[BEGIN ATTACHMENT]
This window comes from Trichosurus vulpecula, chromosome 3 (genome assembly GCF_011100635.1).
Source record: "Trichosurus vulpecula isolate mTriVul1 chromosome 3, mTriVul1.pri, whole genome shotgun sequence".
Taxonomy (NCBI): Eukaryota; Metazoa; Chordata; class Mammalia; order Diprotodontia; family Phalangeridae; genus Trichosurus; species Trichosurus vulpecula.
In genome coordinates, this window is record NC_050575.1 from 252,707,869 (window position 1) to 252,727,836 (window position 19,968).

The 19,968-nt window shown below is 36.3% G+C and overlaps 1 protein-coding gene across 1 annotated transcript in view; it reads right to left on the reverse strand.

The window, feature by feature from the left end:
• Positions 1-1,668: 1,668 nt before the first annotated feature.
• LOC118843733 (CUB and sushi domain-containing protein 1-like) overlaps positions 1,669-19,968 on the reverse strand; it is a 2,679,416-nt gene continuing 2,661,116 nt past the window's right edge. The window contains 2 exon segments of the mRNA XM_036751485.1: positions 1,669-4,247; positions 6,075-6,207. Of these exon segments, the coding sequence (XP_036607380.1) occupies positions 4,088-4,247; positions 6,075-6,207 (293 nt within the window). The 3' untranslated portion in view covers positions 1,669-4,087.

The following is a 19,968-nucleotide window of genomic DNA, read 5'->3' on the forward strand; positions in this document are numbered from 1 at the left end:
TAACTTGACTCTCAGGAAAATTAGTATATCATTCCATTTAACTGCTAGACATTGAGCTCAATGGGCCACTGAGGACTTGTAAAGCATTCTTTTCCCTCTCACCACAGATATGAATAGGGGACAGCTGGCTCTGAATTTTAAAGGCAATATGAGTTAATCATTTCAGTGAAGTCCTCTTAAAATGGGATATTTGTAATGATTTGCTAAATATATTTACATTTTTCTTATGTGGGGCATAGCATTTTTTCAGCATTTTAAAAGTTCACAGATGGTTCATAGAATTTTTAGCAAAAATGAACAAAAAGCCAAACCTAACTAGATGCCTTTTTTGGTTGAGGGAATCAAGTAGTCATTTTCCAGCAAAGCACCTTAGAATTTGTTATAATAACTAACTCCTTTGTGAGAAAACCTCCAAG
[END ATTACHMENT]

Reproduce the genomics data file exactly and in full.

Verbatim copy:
This window comes from Trichosurus vulpecula, chromosome 3 (genome assembly GCF_011100635.1).
Source record: "Trichosurus vulpecula isolate mTriVul1 chromosome 3, mTriVul1.pri, whole genome shotgun sequence".
Taxonomy (NCBI): Eukaryota; Metazoa; Chordata; class Mammalia; order Diprotodontia; family Phalangeridae; genus Trichosurus; species Trichosurus vulpecula.
In genome coordinates, this window is record NC_050575.1 from 252,707,869 (window position 1) to 252,727,836 (window position 19,968).

The 19,968-nt window shown below is 36.3% G+C and overlaps 1 protein-coding gene across 1 annotated transcript in view; it reads right to left on the reverse strand.

The window, feature by feature from the left end:
• Positions 1-1,668: 1,668 nt before the first annotated feature.
• LOC118843733 (CUB and sushi domain-containing protein 1-like) overlaps positions 1,669-19,968 on the reverse strand; it is a 2,679,416-nt gene continuing 2,661,116 nt past the window's right edge. The window contains 2 exon segments of the mRNA XM_036751485.1: positions 1,669-4,247; positions 6,075-6,207. Of these exon segments, the coding sequence (XP_036607380.1) occupies positions 4,088-4,247; positions 6,075-6,207 (293 nt within the window). The 3' untranslated portion in view covers positions 1,669-4,087.

The following is a 19,968-nucleotide window of genomic DNA, read 5'->3' on the forward strand; positions in this document are numbered from 1 at the left end:
TAACTTGACTCTCAGGAAAATTAGTATATCATTCCATTTAACTGCTAGACATTGAGCTCAATGGGCCACTGAGGACTTGTAAAGCATTCTTTTCCCTCTCACCACAGATATGAATAGGGGACAGCTGGCTCTGAATTTTAAAGGCAATATGAGTTAATCATTTCAGTGAAGTCCTCTTAAAATGGGATATTTGTAATGATTTGCTAAATATATTTACATTTTTCTTATGTGGGGCATAGCATTTTTTCAGCATTTTAAAAGTTCACAGATGGTTCATAGAATTTTTAGCAAAAATGAACAAAAAGCCAAACCTAACTAGATGCCTTTTTTGGTTGAGGGAATCAAGTAGTCATTTTCCAGCAAAGCACCTTAGAATTTGTTATAATAACTAACTCCTTTGTGAGAAAACCTCCAAG